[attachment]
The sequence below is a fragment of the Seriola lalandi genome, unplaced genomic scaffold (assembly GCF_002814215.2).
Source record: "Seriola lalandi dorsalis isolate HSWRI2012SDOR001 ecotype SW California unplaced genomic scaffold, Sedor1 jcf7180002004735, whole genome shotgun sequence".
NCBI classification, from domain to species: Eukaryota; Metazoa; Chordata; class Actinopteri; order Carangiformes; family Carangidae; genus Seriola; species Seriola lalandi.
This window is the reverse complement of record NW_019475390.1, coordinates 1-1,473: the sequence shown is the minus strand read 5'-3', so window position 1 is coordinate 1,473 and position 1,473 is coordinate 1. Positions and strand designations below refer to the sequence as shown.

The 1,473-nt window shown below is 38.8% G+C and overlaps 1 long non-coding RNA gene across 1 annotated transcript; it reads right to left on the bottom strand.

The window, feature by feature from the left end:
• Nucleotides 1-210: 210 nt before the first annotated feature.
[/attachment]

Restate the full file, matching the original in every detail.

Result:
The sequence below is a fragment of the Seriola lalandi genome, unplaced genomic scaffold (assembly GCF_002814215.2).
Source record: "Seriola lalandi dorsalis isolate HSWRI2012SDOR001 ecotype SW California unplaced genomic scaffold, Sedor1 jcf7180002004735, whole genome shotgun sequence".
NCBI classification, from domain to species: Eukaryota; Metazoa; Chordata; class Actinopteri; order Carangiformes; family Carangidae; genus Seriola; species Seriola lalandi.
This window is the reverse complement of record NW_019475390.1, coordinates 1-1,473: the sequence shown is the minus strand read 5'-3', so window position 1 is coordinate 1,473 and position 1,473 is coordinate 1. Positions and strand designations below refer to the sequence as shown.

The 1,473-nt window shown below is 38.8% G+C and overlaps 1 long non-coding RNA gene across 1 annotated transcript; it reads right to left on the bottom strand.

The window, feature by feature from the left end:
• Nucleotides 1-210: 210 nt before the first annotated feature.